And at between 1 metre and 2 metres, the world loses its deltas and we lose about 25% of food production. Weather is going to be a complete arse of a thing coming in on top of that.

        • esoteric pineapples 2.3.1.2

          When I watched Jimmy Dore on this subject, I immediately thought of Labour’s fiscal responsibility. It suddenly made much more sense of what some commentators in New Zealand have been saying about this and how it has hamstrung the Left from introducing a more radical progressive agenda. It seems that both the Democrats and Labour believe they have to be careful with money so that the Republicans/National can simply come along and blow it on what they want when they get back in power.

  3. SPC 3

    The deal between Labour and Greens was done some time before Ardern became leader of the party – and it was the albatross that came with the position.

    It was the National lite position Little and Shaw agreed on to improve their poll ratings (did not work but was what they later campaigned on).

    • Bill 3.1

      An albatross she resolutely hangs on to! She has stated, unequivocally, that the NZ Labour government will stick to its “fiscally responsible” course no matter what.

      • dukeofurl 3.1.1

        yep . Shes PM and can do nothing right…. I hear that a lot.

        Pro tip. After 2014 the Greens were 3rd biggest party in parliament with 2x the vote of NZ First.
        Now after 2017 they are only 3rd biggest party in’ Government group’, with less vote than NZ First. What was that albatross that lead to that?

        • Bill 3.1.1.1

          Where did I suggest “she’s PM and can do nothing right”?

          To steal from Adrian Thornton’s comment below, she’s – “our very own Trudeau or Macron if you like, the bright eyed and bushy tailed young face of western neo liberalism…”

          It just amazes me that so many people seemingly can’t help themselves from doing a big pom-pom routine “because Labour”/ “because woman”, and apparently confuse motherhood with progressive or left.

        • SPC 3.1.1.2

          The new Labour leader wearing lipstick.

          • Dennis Frank 3.1.1.2.1

            I’m so old now I can remember when the feminists refused to wear lipstick to signal their rebellion against sexist stereotypes. That was when our rebellion against our sexist stereotype (`short back & sides’) was hair as long as you could grow it.

            • SPC 3.1.1.2.1.1

              It’s more a euphemism for someone more able in communication (though note Clark’s change in presentation after becoming PM as she focused on managing the media).

    • dukeofurl 3.2

      Doesnt matter anyway. As we have recently seen Housing NZ has been given authority to borrow ‘up to $2.5bill’, which is ‘off the books’ ( Under National it was around $1 bill). previously DHBs had borrowed on their own account as well, but National bought that back in their last budget into government borrowing to make it look like a ‘big funding increase for health’- the DHBs still pay the interest.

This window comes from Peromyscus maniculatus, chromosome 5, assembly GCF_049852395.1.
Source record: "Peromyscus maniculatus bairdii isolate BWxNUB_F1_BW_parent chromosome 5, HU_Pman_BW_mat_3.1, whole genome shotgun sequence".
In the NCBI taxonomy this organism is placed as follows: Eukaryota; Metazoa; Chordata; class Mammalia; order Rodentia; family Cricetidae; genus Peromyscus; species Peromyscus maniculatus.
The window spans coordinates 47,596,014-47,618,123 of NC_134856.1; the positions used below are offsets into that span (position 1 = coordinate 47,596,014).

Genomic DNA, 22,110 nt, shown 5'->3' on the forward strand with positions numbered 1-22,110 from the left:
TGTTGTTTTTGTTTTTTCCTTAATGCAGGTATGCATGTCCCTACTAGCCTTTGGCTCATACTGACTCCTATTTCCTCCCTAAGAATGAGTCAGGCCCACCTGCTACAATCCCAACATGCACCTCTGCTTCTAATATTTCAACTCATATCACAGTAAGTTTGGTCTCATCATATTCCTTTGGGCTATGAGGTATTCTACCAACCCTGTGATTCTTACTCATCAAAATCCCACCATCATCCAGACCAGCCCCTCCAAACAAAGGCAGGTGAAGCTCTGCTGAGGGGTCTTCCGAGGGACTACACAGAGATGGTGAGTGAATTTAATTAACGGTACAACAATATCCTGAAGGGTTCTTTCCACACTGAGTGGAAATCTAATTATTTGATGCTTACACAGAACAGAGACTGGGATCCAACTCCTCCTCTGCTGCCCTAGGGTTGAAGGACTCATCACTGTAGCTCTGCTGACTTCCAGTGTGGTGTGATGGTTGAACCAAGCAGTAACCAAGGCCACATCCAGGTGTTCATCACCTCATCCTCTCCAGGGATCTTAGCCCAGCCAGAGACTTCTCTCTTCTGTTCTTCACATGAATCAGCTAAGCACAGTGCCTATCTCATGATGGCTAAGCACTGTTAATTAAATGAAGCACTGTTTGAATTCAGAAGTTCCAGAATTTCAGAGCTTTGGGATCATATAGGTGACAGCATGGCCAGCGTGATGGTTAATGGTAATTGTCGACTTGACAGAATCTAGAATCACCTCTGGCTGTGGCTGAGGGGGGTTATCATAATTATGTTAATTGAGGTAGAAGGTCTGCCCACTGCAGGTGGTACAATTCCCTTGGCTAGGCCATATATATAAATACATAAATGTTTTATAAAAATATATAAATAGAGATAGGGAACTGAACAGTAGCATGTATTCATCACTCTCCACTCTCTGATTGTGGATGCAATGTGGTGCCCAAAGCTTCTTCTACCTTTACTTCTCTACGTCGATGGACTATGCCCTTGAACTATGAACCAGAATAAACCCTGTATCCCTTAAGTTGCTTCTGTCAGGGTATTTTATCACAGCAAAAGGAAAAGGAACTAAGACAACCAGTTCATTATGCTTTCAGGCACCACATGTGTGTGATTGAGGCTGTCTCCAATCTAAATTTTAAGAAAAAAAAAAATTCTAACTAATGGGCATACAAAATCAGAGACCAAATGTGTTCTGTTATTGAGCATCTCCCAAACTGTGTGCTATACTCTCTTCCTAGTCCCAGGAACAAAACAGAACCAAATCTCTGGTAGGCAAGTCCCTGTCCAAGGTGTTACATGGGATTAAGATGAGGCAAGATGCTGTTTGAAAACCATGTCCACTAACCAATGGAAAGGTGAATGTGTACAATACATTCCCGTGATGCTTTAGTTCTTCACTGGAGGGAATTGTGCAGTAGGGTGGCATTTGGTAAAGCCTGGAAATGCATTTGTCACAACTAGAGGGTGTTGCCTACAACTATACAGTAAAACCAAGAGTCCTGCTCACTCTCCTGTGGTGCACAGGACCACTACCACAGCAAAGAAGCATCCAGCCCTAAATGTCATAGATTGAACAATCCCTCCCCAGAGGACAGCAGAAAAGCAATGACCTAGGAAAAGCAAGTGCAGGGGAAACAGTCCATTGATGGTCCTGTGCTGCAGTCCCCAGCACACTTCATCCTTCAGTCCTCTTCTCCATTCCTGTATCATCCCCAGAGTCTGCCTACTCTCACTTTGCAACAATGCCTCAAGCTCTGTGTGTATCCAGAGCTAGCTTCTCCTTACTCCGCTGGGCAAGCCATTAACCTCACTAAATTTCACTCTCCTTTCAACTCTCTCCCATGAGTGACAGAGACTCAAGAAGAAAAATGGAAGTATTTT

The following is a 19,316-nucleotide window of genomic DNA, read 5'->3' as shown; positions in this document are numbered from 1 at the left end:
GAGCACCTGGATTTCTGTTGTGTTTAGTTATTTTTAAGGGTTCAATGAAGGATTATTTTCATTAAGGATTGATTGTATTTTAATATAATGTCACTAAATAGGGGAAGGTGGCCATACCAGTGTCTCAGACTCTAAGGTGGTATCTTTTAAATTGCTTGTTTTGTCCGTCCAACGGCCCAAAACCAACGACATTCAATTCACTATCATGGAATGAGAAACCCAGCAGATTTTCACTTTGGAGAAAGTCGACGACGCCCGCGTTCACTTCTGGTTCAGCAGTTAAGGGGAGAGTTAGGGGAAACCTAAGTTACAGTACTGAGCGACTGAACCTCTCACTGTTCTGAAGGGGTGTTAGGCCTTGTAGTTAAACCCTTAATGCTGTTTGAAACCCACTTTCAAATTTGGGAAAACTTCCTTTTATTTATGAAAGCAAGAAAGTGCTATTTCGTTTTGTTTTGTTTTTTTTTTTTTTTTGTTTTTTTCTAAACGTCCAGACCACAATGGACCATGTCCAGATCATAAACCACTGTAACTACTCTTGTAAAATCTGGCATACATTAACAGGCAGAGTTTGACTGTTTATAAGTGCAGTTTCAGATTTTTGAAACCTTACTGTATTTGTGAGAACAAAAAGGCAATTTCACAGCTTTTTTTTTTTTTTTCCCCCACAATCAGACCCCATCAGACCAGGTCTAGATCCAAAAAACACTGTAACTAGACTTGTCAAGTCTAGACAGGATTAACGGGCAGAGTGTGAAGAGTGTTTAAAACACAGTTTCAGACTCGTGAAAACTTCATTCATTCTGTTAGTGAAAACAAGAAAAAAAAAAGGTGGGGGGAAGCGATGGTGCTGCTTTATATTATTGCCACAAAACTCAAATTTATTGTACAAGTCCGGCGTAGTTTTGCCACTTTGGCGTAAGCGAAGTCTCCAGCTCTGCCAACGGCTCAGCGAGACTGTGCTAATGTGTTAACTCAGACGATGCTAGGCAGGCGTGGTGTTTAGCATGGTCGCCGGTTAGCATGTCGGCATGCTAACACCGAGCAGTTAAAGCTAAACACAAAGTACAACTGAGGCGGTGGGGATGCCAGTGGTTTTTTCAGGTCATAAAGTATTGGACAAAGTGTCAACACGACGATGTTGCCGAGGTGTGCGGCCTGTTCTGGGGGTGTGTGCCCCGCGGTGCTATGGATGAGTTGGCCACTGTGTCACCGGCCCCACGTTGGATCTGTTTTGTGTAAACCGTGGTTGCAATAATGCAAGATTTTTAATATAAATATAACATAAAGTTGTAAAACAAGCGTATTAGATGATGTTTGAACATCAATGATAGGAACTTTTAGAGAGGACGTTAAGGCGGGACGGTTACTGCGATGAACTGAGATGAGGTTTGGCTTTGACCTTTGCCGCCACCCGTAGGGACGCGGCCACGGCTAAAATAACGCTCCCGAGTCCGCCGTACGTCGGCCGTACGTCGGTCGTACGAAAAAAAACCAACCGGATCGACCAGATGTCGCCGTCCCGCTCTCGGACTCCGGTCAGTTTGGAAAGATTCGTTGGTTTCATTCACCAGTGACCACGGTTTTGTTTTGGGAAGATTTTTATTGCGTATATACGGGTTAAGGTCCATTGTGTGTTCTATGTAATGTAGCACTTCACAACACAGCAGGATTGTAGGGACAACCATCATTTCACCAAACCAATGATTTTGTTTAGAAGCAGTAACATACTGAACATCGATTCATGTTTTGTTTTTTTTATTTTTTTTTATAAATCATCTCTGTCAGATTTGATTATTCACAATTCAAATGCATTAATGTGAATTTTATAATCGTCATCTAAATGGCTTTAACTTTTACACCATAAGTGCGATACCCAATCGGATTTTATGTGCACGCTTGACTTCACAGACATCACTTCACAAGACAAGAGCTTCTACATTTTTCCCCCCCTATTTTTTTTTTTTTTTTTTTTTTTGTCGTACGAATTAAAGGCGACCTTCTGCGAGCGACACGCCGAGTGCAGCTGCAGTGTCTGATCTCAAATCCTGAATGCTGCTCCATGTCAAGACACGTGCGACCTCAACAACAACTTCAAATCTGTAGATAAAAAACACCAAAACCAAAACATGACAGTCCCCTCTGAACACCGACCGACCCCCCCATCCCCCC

The reasons mostly for doing so are because borrowing under the Annual Budget allocation has so many bureaucratic restrictions and can only be done by financial year.
      In general the off the books borrowing is for assets, hospitals , houses etc.

      • Bill 3.2.1

        How much does that borrowing cost HNZ, against how much it would have cost the government?

        It matters. We, the public, are getting much less ‘bang for our buck’, and all so the government can produce nicely balanced and utterly pointless columns of numbers at the end of the day.

        • dukeofurl 3.2.1.1

          Was it $6mill extra in interest costs ?and saves untold money avoiding the bureaucratic spending tango rules.

          “A later analysis estimated an additional $3m-$6m in annual interest costs for every $1b borrowed by Housing New Zealand.”

          Wouldnt even be the limo costs for politicians for a year
          https://www.stuff.co.nz/national/politics/106704499/billions-borrowed-for-new-state-homes-against-treasury-advice

          I have been involved in housing development and time is everything, as we usually only have a short construction season for site development.

        • Ad 3.2.1.2

          That’s a really good point.

          Twyford is open to any financial instrument he can lay his lands on.

          We seriously don’t know the risks he’s getting in to. They usually come back to bite the politicians in the bum.

          Twyford is going all chips in, but we’re not sure of how much is on the table.

          • dukeofurl 3.2.1.2.1

            More houses , both at the ‘so called low cost end’ plus state houses are a bad thing?

            meanwhile the previous government gave Chorus low interest loans repayable from the users to put fibre past 10,000s homes, oh to juzz it up provided free connections from houses to the street line.
            Fibre optic is sexy while houses for low- medium incomes are not ?

  4. Nic the NZer 4